At the close of the war the Forsyth family moved to Tennessee, never to return. A resolution of appreciation was adopted in December 1817 by the General Assembly offering to educate his son and authorizing the presentation of a sword to him. When James N. Forsyth was fifteen years old, he was sent to the Academy at Hillsborough at state expense and then to The University of North Carolina. James left the university, joined the navy as a midshipman, and died when his ship was lost at sea in 1829. The county of Forsyth was erected by the legislature in 1849 and so named in honor of the military hero of the War of 1812.
Adelaide Fries and others, Forsyth: A County on the March (1949).
Francis Heitman, Historical Register and Dictionary of the United States Army, vol. 1 (1916).
S. M. Lemmon, Frustrated Patriots: North Carolina and the War of 1812 (1973).
Raleigh Minerva, 15 July 1814.
"Benjamin Forsyth." N.C. Highway Historical Marker J-12, N.C. Office of Archives & History. https://www.ncdcr.gov/about/history/division-historical-resources/nc-highway-historical-marker-program/Markers.aspx?sp=Markers&k=Markers&sv=J-12 (accessed March 10, 2014).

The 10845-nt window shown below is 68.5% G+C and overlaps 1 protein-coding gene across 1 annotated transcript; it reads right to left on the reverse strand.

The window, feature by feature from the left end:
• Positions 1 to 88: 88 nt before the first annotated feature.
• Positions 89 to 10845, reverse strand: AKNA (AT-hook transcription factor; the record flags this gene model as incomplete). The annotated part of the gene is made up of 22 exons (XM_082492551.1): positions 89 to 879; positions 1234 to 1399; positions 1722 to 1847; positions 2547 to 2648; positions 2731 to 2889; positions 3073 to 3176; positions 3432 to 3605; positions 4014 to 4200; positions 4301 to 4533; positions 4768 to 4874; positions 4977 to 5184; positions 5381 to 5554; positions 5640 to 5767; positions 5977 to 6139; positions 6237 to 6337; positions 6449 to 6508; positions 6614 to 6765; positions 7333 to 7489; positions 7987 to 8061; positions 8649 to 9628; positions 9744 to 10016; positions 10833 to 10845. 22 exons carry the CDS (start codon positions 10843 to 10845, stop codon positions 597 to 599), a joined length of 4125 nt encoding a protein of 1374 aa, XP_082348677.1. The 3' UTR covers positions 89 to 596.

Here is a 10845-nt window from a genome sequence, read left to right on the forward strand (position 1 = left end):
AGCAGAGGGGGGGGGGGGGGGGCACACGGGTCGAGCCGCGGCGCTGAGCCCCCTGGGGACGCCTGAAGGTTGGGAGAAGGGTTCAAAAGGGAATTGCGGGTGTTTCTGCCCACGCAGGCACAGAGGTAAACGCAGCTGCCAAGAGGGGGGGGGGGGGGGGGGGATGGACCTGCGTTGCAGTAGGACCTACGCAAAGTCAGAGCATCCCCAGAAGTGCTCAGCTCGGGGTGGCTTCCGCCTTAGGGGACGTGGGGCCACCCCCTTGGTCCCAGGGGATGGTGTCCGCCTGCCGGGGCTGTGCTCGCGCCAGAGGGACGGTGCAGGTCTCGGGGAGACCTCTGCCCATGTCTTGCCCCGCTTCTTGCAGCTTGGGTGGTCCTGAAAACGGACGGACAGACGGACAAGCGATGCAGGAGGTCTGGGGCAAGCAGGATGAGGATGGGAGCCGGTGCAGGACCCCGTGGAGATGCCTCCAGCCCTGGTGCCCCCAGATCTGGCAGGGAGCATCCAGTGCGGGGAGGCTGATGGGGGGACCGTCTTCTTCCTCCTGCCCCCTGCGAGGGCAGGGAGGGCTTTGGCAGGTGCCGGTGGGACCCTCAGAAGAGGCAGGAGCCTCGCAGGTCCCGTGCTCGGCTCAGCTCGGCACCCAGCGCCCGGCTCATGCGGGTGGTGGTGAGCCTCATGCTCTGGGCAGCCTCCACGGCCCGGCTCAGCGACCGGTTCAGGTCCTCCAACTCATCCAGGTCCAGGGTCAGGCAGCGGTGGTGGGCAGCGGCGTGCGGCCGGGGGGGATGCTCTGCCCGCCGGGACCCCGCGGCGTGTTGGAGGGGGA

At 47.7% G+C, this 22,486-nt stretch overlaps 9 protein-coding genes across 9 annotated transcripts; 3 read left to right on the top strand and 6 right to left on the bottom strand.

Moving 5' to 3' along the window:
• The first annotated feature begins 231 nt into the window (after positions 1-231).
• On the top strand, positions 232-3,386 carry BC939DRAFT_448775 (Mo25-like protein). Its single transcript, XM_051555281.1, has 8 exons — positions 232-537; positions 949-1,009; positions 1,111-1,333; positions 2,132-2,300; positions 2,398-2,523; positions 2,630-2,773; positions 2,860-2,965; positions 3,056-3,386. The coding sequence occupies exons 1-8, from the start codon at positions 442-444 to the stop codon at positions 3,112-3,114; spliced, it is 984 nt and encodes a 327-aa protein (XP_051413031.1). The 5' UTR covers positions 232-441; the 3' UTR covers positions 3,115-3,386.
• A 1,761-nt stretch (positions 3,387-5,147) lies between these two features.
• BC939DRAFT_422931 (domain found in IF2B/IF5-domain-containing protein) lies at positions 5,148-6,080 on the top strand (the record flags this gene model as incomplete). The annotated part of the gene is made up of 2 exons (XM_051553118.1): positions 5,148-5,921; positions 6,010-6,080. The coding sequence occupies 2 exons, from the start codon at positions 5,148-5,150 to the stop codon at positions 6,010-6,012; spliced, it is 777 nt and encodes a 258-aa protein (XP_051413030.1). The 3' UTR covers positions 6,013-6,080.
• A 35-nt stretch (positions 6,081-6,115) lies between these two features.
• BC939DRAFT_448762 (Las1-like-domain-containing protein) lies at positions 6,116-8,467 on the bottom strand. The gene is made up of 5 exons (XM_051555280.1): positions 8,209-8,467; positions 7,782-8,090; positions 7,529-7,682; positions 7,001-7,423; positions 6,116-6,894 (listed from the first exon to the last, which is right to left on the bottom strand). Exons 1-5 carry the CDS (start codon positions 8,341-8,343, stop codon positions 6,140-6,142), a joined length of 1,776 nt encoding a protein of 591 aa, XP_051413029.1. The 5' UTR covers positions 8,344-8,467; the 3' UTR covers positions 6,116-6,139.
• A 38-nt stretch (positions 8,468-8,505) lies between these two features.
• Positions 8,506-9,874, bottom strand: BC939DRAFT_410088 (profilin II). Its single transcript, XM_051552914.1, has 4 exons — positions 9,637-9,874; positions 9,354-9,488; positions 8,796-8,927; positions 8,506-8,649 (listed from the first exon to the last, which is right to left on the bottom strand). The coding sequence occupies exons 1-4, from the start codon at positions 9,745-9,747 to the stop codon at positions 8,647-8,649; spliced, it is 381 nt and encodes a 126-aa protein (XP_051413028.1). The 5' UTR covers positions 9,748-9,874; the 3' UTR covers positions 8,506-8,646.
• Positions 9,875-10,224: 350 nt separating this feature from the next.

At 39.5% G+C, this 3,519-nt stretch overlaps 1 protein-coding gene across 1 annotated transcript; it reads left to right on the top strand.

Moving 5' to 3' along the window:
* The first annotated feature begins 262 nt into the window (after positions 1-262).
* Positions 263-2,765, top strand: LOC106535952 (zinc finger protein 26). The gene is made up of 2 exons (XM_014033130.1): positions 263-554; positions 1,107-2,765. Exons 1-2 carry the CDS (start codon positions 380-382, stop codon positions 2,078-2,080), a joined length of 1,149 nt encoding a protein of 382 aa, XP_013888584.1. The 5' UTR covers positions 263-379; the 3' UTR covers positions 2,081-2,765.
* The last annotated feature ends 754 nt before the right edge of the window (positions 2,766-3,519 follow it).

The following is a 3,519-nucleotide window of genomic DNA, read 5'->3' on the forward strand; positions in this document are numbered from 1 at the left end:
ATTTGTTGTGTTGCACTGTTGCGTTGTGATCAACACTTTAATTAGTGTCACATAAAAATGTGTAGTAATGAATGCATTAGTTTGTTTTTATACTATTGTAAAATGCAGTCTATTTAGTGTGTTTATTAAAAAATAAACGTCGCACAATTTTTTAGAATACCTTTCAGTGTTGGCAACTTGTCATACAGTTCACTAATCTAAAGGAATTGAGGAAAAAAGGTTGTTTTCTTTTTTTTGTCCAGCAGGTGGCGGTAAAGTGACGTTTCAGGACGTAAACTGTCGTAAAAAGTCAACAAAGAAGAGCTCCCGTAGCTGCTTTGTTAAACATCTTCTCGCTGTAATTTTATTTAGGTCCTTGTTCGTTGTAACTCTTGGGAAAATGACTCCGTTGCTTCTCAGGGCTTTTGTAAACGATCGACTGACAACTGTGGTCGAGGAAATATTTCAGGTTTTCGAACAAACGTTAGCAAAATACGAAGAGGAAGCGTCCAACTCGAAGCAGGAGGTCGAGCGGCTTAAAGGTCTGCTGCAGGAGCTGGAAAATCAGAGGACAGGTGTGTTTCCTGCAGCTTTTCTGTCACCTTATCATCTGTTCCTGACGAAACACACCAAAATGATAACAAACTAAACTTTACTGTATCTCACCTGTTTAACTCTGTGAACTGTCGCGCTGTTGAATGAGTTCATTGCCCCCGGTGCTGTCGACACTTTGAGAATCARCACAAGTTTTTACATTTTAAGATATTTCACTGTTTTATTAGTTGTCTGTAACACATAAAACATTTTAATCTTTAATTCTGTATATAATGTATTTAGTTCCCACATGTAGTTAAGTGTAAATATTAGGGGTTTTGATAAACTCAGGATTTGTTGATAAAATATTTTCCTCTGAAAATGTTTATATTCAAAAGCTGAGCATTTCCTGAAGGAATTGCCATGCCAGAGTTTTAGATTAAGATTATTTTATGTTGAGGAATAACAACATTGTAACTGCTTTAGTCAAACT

Barbuto, Richard V. "Forsyth, Benjamin." Encyclopedia of the War of 1812. Annapolis, Md.: Naval Institute Press. 2004. 191. https://www.worldcat.org/title/encyclopedia-of-the-war-of-1812/oclc/751086796&referer=brief_results (accessed March 10, 2014).
Benjamin Forsyth to James Madison, October 24, 1812. The Papers of James Madison, Presidential Series, vol. 5, 10 July 1812–7 February 1813, Charlottesville: University of Virginia Press. 2004. 411. Founders Online. National Archives. http://founders.archives.gov/documents/Madison/03-05-02-0315 (accessed March 10, 2014).
Lossing, Benson John. The pictorial field-book of the war of 1812; or, Illustrations, by pen and pencil, of the history, biography, scenery, relics, and traditions of the last war for American independence. New York: Harper & brothers. 1868. 370-372, 577, 790, 857. https://archive.org/stream/fieldbookswar181200lossrich#page/370/mode/2up (accessed March 10, 2014).
1 January 1986 | Lemmon, Sarah McCulloh